Retinoblastoma - Childhood: Stages

Approved by the Cancer.Net Editorial Board, 10/2018

ON THIS PAGE: You will learn about how doctors describe a cancer’s growth or spread. This is called the stage. Use the menu to see other pages.

Staging is a way of describing where the cancer is located, if or where it has spread, and whether it is affecting other parts of the body.

Doctors use diagnostic tests to find out the cancer's stage, so staging may not be complete until all the tests are finished. Knowing the stage helps the doctor to decide what kind of treatment is best and can help predict a patient's prognosis, which is the chance of recovery. There are different stage descriptions for different types of cancer.

After a retinoblastoma has been found, the doctor will determine the extent of disease in the eye and if the disease has spread outside the eye. This is called staging, and it helps doctors plan treatment. First, the doctor will determine if the retinoblastoma is intraocular or extraocular.

  • Intraocular. This means that cancer occurs in 1 or both eyes, but has not spread into surrounding tissues or other parts of the body.

  • Extraocular. The cancer has spread to tissues around the eye or to other parts of the body.

Several intraocular staging systems have been in use for many years to help doctors plan treatment. However, the recent success of clinical trials (research studies) demonstrating the effectiveness of chemotherapy to shrink tumors has led to the development of a newer staging system called the International Classification System.

International (ABC) Classification System for Intraocular Staging

Group A:

  • Small tumor(s) located only in the retina

  • No tumor is larger than 3 millimeters (mm)

  • No tumor is closer than 2 disc diameters (DD) from the fovea (the central “pit” of the retina) or 1 DD from the optic nerve

  • No vitreous seeding (tumor floating in the eye) or retinal detachment

Group B:

  • Tumor(s) located only in the retina

  • Any location in the retina

  • No vitreous seeding

  • No retinal detachment more than 5 mm from tumor base

Group C:

  • Fine diffuse (spread throughout) or localized (located in 1 spot) vitreous seeding

  • Retinal detachment: more than Group B and up to total retinal detachment

  • No vitreous/sub-retinal “snowballs” or masses

Group D:

  • Massive vitreous/sub-retinal seeding

  • Vitreous or sub-retinal snowballs/masses

  • Retinal detachment: more than Group B and up to total retinal detachment

Group E:

No visual potential, or presence of 1 or more:

  • Tumor in CB/anterior segment

  • Neovascular glaucoma. This usually results in increased pressure within the eye as a result of blood vessels growing into the anterior segment of the eye and represents an advanced stage of retinoblastoma.

  • Vitreous hemorrhage, which is bleeding from the eye

  • Phthisical/prephthisical (deteriorating) eye

  • Hyphema, which is blood in the anterior of the eye/corneal staining

  • Orbital cellulitis-like presentation, which means the eye looks similar to the signs of an infection, but there is no infection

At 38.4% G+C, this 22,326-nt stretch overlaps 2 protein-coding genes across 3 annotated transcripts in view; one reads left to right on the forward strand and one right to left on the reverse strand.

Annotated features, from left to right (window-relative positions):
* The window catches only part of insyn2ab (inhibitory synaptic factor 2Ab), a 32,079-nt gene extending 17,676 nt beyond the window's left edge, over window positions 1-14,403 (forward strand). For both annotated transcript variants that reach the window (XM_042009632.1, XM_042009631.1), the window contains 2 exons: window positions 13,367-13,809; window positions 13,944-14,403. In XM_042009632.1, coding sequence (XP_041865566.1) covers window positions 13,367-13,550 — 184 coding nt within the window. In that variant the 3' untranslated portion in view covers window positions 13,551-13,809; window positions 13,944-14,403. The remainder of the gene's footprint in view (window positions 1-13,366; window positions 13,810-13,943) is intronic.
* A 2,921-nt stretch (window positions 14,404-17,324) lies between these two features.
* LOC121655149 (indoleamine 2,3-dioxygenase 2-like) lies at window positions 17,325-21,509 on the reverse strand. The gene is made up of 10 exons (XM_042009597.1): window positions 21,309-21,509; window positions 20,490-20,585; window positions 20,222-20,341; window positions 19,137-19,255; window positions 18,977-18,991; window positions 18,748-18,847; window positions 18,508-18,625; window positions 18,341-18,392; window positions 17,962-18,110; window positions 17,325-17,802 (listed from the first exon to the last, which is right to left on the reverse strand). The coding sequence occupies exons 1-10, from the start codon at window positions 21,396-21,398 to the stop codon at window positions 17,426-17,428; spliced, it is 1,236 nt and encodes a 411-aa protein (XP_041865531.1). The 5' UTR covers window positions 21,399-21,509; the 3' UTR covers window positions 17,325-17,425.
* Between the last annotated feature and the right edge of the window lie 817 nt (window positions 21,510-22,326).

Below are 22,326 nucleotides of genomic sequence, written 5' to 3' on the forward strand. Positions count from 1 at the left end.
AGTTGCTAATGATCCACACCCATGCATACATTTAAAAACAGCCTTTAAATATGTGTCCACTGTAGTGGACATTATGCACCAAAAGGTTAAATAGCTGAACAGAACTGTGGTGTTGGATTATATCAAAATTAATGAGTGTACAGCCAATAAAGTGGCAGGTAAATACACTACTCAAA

• Tumor anterior to anterior hyaloids, which means the tumor is behind the thin membrane that separates the vitreous from other parts of the eye. Vitreous is the white gel-like part of the eye.

Extraocular staging

This staging system applies to cancer that has spread outside of the eye, either to the tissues around the eye or the central nervous system (CNS), bone marrow, or lymph nodes. The information below also includes the basics of how each stage is treated. There is more detailed information in this guide’s Types of Treatment section.

Stage 0 (zero). This means that the cancer is in the eye (called intraocular) and has not spread outside of the eye. Patients with stage 0 disease should be classified based on the International Classification System, outlined above. Doctors recommend conservative treatment for this stage with no additional adjuvant therapy, meaning no additional treatment after surgery.

Stage I. A classification of stage I means that eye has already been removed and there is some microscopic spread to the optic nerve. These patients need adjuvant chemotherapy after surgery.

Stage II. This stage means that the tumor has spread to the optic nerve or the sclera, which is the white part of the eye. Patients with this stage need adjuvant chemotherapy and possibly radiation therapy.

Stage III. This means that the cancer has spread to the lymph nodes or the bony cavity that surrounds the eyeball. It is divided into 2 substages, called stage IIIa and stage IIIb, depending on where the tumor has spread. The treatment for this stage involves both chemotherapy and radiation therapy.

Stage IV. In stage IV, the tumor has spread to distant areas of the body outside the eye, via the lymphatic system and blood vessels. Stage IV is divided into substages of IVa and IVb. Stage IVb is further divided into IVb1, IVb2, and IVb3, depending on the location of the spread. This stage of extraocular retinoblastoma is treated with high-dose chemotherapy followed by stem cell rescue. This means that the child’s stem cell/bone marrow cells are replaced with healthy cells. Learn more about bone marrow/stem cell transplantation. Radiation therapy may also be used in addition to high-dose chemotherapy for some children with stage IV disease.

Recurrent. Recurrent cancer is cancer that has come back after treatment. If the cancer does return, there will be another round of tests to learn about the extent of the recurrence. These tests and scans are often similar to those done at the time of the original diagnosis.

Information about the cancer’s stage will help the doctor recommend a specific treatment plan. The next section in this guide is Types of Treatment. Use the menu to choose a different section to read in this guide.